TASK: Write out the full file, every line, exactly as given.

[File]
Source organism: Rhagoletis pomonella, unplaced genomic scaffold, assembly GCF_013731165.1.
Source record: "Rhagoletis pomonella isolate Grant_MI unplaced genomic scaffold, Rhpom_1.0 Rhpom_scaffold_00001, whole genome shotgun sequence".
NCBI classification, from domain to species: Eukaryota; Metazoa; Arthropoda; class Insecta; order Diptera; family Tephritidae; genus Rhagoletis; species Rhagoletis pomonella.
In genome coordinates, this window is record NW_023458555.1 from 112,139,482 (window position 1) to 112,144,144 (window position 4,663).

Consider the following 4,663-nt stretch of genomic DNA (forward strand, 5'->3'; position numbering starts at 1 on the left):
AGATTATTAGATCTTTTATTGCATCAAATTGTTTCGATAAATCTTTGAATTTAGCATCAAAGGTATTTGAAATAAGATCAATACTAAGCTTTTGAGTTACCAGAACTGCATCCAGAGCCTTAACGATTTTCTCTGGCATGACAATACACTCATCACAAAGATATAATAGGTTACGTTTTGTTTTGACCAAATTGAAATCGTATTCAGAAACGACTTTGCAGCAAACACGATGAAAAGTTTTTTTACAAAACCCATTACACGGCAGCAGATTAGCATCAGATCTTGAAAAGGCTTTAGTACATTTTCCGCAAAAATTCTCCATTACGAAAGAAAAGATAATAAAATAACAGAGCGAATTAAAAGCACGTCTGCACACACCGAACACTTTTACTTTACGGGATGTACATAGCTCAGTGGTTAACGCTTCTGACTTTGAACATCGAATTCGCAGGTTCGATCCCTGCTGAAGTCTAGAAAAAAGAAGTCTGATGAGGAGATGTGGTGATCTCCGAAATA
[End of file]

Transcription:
Source organism: Rhagoletis pomonella, unplaced genomic scaffold, assembly GCF_013731165.1.
Source record: "Rhagoletis pomonella isolate Grant_MI unplaced genomic scaffold, Rhpom_1.0 Rhpom_scaffold_00001, whole genome shotgun sequence".
NCBI classification, from domain to species: Eukaryota; Metazoa; Arthropoda; class Insecta; order Diptera; family Tephritidae; genus Rhagoletis; species Rhagoletis pomonella.
In genome coordinates, this window is record NW_023458555.1 from 112,139,482 (window position 1) to 112,144,144 (window position 4,663).

Consider the following 4,663-nt stretch of genomic DNA (forward strand, 5'->3'; position numbering starts at 1 on the left):
AGATTATTAGATCTTTTATTGCATCAAATTGTTTCGATAAATCTTTGAATTTAGCATCAAAGGTATTTGAAATAAGATCAATACTAAGCTTTTGAGTTACCAGAACTGCATCCAGAGCCTTAACGATTTTCTCTGGCATGACAATACACTCATCACAAAGATATAATAGGTTACGTTTTGTTTTGACCAAATTGAAATCGTATTCAGAAACGACTTTGCAGCAAACACGATGAAAAGTTTTTTTACAAAACCCATTACACGGCAGCAGATTAGCATCAGATCTTGAAAAGGCTTTAGTACATTTTCCGCAAAAATTCTCCATTACGAAAGAAAAGATAATAAAATAACAGAGCGAATTAAAAGCACGTCTGCACACACCGAACACTTTTACTTTACGGGATGTACATAGCTCAGTGGTTAACGCTTCTGACTTTGAACATCGAATTCGCAGGTTCGATCCCTGCTGAAGTCTAGAAAAAAGAAGTCTGATGAGGAGATGTGGTGATCTCCGAAATA